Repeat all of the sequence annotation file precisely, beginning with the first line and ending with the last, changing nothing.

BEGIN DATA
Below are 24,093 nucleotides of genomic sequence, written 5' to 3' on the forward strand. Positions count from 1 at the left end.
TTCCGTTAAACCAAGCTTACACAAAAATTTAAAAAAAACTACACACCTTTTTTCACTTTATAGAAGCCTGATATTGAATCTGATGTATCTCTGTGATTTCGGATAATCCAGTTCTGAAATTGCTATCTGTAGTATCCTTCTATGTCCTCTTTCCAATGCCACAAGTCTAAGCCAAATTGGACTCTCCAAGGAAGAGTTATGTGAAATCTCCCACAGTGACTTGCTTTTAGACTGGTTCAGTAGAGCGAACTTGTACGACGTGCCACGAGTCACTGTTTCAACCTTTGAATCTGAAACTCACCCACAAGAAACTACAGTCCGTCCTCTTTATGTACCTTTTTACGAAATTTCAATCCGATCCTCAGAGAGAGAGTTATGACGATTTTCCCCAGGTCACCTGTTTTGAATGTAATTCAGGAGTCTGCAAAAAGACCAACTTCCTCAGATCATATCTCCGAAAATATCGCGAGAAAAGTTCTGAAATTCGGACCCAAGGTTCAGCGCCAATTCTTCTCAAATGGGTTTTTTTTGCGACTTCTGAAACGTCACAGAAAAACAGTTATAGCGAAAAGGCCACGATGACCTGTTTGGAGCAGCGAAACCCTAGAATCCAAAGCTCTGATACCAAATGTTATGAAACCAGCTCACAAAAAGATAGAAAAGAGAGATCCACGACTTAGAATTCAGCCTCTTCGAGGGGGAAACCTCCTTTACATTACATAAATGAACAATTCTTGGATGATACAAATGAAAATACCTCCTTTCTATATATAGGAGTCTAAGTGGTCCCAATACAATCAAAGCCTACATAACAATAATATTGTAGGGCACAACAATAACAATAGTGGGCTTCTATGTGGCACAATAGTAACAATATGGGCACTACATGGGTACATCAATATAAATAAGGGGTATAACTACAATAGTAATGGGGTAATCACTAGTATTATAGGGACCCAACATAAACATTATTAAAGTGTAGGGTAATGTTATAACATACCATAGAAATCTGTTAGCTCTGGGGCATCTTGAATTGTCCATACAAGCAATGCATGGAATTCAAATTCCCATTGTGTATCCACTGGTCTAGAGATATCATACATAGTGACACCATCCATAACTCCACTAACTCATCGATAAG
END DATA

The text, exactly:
Below are 24,093 nucleotides of genomic sequence, written 5' to 3' on the forward strand. Positions count from 1 at the left end.
TTCCGTTAAACCAAGCTTACACAAAAATTTAAAAAAAACTACACACCTTTTTTCACTTTATAGAAGCCTGATATTGAATCTGATGTATCTCTGTGATTTCGGATAATCCAGTTCTGAAATTGCTATCTGTAGTATCCTTCTATGTCCTCTTTCCAATGCCACAAGTCTAAGCCAAATTGGACTCTCCAAGGAAGAGTTATGTGAAATCTCCCACAGTGACTTGCTTTTAGACTGGTTCAGTAGAGCGAACTTGTACGACGTGCCACGAGTCACTGTTTCAACCTTTGAATCTGAAACTCACCCACAAGAAACTACAGTCCGTCCTCTTTATGTACCTTTTTACGAAATTTCAATCCGATCCTCAGAGAGAGAGTTATGACGATTTTCCCCAGGTCACCTGTTTTGAATGTAATTCAGGAGTCTGCAAAAAGACCAACTTCCTCAGATCATATCTCCGAAAATATCGCGAGAAAAGTTCTGAAATTCGGACCCAAGGTTCAGCGCCAATTCTTCTCAAATGGGTTTTTTTTGCGACTTCTGAAACGTCACAGAAAAACAGTTATAGCGAAAAGGCCACGATGACCTGTTTGGAGCAGCGAAACCCTAGAATCCAAAGCTCTGATACCAAATGTTATGAAACCAGCTCACAAAAAGATAGAAAAGAGAGATCCACGACTTAGAATTCAGCCTCTTCGAGGGGGAAACCTCCTTTACATTACATAAATGAACAATTCTTGGATGATACAAATGAAAATACCTCCTTTCTATATATAGGAGTCTAAGTGGTCCCAATACAATCAAAGCCTACATAACAATAATATTGTAGGGCACAACAATAACAATAGTGGGCTTCTATGTGGCACAATAGTAACAATATGGGCACTACATGGGTACATCAATATAAATAAGGGGTATAACTACAATAGTAATGGGGTAATCACTAGTATTATAGGGACCCAACATAAACATTATTAAAGTGTAGGGTAATGTTATAACATACCATAGAAATCTGTTAGCTCTGGGGCATCTTGAATTGTCCATACAAGCAATGCATGGAATTCAAATTCCCATTGTGTATCCACTGGTCTAGAGATATCATACATAGTGACACCATCCATAACTCCACTAACTCATCGATAAG